When is the right time to change your engine coolant? The first place to check for what kind of coolant your vehicle should have installed, and therefore the coolant flush interval, is your vehicle’s owner’s manual. For some vehicles, manufactures recommend changing the coolant every 30,000 miles.
For others, changing your coolant isn’t even mentioned on the maintenance schedule. If your vehicle owner’s manual does not specify a coolant flush interval, if it recommends replacing the thermostat or water pump, it is appropriate to flush the coolant during that maintenance item.
Coolant flushing interval is typically specified as 2 years or 30,000 miles for silicated coolants (typically green color) and 5 years or 100,000 miles for extended drain coolants (orange or gold in color).
Some manufacturers recommend you drain and flush the engine’s cooling system and change the coolant more often on vehicles subjected to heavy duty service driving, such as frequent towing, which can generate more heat.
Different coolants have different additives in them to inhibit corrosion based on the need of the system they are used in. The type of coolant and the additives present in your coolant will determine how often you should get a coolant flush. There are many colors of coolant to choose from and each type has a different set of corrosion inhibitors present.
The main purpose of your cooling system is to keep your engine cool. The water jacket makes up the main part of your cooling system. It’s a space around your engine block and cylinder head, surrounding the cylinders and combustion chambers. Your coolant’s secondary job is to make sure the components in your system corrode at a very slow rate. Cooling systems today can have copper, aluminum, cast iron, steel, and other metals present. Flushing your coolant removes the particles and brown tint your coolant has acquired, but also replenishes the corrosion inhibitors that have worn out or broken down in your old coolant.
The coolant flowing through your water jacket pulls heat out of your engine and transfers it to the air / atmosphere around it. This transfer happens in your radiator, which is mounted at the front of your vehicle to take advantage of airflow as you drive. The water pump attaches to your engine and is usually driven by a belt. The water pump moves the coolant from your engine to your radiator. This process allows the heat to be transferred out of your engine, keeping it safe from excessive heat damage.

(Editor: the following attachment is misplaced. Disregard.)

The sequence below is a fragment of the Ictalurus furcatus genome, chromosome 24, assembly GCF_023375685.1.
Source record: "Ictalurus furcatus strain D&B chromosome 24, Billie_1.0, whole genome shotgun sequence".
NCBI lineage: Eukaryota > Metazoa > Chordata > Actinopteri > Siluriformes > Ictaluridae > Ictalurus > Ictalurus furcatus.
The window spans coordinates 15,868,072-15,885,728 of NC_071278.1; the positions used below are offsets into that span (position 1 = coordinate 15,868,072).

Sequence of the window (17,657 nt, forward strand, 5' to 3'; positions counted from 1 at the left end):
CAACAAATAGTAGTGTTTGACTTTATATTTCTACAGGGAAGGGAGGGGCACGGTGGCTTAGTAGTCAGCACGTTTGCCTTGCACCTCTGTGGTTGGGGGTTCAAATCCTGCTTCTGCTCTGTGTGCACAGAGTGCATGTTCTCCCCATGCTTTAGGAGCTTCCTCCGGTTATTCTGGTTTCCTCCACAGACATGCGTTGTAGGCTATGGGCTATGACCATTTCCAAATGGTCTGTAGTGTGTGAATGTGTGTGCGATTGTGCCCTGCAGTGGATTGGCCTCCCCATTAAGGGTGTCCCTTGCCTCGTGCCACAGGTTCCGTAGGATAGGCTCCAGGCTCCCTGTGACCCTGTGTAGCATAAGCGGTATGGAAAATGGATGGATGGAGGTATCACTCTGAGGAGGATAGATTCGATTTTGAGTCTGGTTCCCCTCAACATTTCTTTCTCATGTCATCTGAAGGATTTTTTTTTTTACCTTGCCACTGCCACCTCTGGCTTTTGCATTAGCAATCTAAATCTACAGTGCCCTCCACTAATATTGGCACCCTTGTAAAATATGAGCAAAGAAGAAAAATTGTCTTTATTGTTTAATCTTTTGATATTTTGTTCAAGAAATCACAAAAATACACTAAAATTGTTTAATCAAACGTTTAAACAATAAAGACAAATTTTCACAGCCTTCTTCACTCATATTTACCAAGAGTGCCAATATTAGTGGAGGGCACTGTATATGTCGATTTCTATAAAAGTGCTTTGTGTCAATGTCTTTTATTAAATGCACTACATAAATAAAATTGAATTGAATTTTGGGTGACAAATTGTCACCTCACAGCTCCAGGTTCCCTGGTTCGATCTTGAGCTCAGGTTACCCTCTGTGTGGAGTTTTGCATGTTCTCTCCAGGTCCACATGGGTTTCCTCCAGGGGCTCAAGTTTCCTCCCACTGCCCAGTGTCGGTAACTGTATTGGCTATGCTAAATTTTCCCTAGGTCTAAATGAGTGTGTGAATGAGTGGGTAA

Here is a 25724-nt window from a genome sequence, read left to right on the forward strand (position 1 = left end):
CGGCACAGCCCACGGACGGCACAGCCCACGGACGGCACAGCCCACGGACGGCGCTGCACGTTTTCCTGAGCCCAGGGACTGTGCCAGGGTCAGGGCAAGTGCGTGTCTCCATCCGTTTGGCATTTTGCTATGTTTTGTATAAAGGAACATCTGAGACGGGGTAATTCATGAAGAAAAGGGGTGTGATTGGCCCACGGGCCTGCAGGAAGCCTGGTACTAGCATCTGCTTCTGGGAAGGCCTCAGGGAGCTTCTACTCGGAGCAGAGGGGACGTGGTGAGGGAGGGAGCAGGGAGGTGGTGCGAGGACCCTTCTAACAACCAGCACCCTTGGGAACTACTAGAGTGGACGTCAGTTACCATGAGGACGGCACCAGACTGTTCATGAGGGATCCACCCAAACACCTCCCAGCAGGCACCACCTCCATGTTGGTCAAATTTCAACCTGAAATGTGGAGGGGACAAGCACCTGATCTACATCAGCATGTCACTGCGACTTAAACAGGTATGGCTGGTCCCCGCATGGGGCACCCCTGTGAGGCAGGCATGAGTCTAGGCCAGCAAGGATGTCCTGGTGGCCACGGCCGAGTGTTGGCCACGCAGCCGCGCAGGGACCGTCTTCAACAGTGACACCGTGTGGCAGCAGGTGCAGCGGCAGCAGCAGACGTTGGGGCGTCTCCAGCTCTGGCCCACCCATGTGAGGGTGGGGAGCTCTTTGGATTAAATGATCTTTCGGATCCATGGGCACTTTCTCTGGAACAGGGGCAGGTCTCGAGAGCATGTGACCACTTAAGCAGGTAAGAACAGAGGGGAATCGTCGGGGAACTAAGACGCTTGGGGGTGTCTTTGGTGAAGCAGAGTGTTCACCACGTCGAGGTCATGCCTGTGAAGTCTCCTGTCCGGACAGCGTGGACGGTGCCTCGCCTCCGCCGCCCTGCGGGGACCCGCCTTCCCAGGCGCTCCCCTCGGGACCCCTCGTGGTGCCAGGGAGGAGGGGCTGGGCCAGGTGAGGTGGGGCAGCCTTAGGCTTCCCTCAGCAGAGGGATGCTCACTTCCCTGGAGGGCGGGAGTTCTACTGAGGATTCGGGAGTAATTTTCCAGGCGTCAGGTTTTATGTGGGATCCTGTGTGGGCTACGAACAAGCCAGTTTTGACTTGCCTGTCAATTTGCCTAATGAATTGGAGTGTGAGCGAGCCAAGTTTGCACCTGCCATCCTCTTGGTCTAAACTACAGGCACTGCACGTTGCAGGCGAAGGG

Your cooling system also includes the hoses connecting all the larger components, and the thermostat. The thermostat is a temperature-controlled valve that keeps your engine at a constant operating temperature.
Many systems also include a heater core to bring warm coolant into the cabin of your vehicle to heat it, a coolant reservoir to hold coolant as it expands and your system warms up, and the radiator cap which maintains the pressure in your system. When your vehicle is completely cold, remove the radiator cap and check the coolant level and condition. You’ll probably find particles floating in your coolant, which will have a brownish tint.
Remember to wait until your vehicle is completely cold before removing the radiator cap. When the vehicle is hot, the coolant system is under pressure. Removing the cap can let loose a geyser of boiling coolant. So do not ever, under any circumstance, open a hot radiator system, even if the car is off. It will remain hot and pressurized for quite some time to come.
The small particles in your coolant can come from any of the many different components in your cooling system. Your engine block can corrode over time, so many particles could be small bits of cast iron and rust from inside the cooling jacket. The hoses that connect all the components are made from rubber, which can start to flake off as the hoses age. Your water pump will also wear out over time. The brown tint comes from all the different metals that make up your cooling system, slowing corroding over time.
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